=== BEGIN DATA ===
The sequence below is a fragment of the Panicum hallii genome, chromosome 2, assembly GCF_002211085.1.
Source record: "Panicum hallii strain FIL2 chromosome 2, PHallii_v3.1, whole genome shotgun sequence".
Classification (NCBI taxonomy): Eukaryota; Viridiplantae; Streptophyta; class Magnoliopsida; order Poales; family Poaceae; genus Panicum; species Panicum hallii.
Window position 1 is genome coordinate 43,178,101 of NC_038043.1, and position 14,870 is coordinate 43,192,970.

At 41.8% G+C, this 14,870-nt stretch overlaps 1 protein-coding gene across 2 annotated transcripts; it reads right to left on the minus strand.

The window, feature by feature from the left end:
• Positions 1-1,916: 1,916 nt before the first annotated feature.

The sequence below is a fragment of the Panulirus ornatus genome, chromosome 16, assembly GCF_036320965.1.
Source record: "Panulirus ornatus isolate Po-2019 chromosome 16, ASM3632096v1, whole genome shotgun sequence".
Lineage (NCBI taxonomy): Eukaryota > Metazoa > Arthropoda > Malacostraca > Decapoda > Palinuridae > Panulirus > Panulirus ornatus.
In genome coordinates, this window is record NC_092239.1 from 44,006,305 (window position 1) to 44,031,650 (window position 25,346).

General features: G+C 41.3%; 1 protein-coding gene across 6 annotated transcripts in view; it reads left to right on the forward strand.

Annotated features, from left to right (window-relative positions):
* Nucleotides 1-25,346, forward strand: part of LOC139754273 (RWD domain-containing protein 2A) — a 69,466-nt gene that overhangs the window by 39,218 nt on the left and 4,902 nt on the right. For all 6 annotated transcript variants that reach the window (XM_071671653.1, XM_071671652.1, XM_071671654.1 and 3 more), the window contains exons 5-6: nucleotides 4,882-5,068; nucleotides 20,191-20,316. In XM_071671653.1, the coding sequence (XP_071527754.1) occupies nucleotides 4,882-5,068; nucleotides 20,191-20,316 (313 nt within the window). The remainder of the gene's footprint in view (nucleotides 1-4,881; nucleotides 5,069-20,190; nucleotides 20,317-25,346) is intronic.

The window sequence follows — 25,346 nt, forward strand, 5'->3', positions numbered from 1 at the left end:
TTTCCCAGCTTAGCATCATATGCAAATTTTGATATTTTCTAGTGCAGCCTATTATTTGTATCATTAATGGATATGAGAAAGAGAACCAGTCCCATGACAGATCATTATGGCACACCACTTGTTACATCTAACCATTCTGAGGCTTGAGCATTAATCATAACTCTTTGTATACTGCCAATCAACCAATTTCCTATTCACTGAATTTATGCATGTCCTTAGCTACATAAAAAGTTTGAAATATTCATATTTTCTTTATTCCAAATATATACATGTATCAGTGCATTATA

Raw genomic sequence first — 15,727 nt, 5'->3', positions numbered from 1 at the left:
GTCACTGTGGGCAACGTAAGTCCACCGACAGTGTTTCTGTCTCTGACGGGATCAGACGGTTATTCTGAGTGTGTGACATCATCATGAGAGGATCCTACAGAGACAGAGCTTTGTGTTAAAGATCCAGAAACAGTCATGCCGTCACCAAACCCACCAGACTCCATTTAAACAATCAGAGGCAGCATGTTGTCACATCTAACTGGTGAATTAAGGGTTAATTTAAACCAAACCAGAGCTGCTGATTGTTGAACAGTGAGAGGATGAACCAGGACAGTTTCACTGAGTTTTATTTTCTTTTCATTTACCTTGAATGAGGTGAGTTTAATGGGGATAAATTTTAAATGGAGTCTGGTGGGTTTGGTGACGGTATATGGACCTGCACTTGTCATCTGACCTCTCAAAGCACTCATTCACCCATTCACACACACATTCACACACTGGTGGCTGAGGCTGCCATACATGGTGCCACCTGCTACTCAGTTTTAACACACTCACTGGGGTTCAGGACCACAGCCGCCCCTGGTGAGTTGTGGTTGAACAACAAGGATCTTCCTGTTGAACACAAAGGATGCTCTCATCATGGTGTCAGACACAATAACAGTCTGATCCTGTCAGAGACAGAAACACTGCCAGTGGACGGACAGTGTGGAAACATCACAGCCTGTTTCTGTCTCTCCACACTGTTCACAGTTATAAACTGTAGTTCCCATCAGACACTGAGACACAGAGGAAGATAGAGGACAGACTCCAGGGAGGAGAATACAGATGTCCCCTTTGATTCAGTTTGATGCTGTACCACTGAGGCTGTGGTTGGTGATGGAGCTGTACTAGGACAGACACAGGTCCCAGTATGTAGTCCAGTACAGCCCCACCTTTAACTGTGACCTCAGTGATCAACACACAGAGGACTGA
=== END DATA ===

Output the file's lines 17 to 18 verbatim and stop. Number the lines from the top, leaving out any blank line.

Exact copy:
Raw genomic sequence first — 15,727 nt, 5'->3', positions numbered from 1 at the left:
GTCACTGTGGGCAACGTAAGTCCACCGACAGTGTTTCTGTCTCTGACGGGATCAGACGGTTATTCTGAGTGTGTGACATCATCATGAGAGGATCCTACAGAGACAGAGCTTTGTGTTAAAGATCCAGAAACAGTCATGCCGTCACCAAACCCACCAGACTCCATTTAAACAATCAGAGGCAGCATGTTGTCACATCTAACTGGTGAATTAAGGGTTAATTTAAACCAAACCAGAGCTGCTGATTGTTGAACAGTGAGAGGATGAACCAGGACAGTTTCACTGAGTTTTATTTTCTTTTCATTTACCTTGAATGAGGTGAGTTTAATGGGGATAAATTTTAAATGGAGTCTGGTGGGTTTGGTGACGGTATATGGACCTGCACTTGTCATCTGACCTCTCAAAGCACTCATTCACCCATTCACACACACATTCACACACTGGTGGCTGAGGCTGCCATACATGGTGCCACCTGCTACTCAGTTTTAACACACTCACTGGGGTTCAGGACCACAGCCGCCCCTGGTGAGTTGTGGTTGAACAACAAGGATCTTCCTGTTGAACACAAAGGATGCTCTCATCATGGTGTCAGACACAATAACAGTCTGATCCTGTCAGAGACAGAAACACTGCCAGTGGACGGACAGTGTGGAAACATCACAGCCTGTTTCTGTCTCTCCACACTGTTCACAGTTATAAACTGTAGTTCCCATCAGACACTGAGACACAGAGGAAGATAGAGGACAGACTCCAGGGAGGAGAATACAGATGTCCCCTTTGATTCAGTTTGATGCTGTACCACTGAGGCTGTGGTTGGTGATGGAGCTGTACTAGGACAGACACAGGTCCCAGTATGTAGTCCAGTACAGCCCCACCTTTAACTGTGACCTCAGTGATCAACACACAGAGGACTGA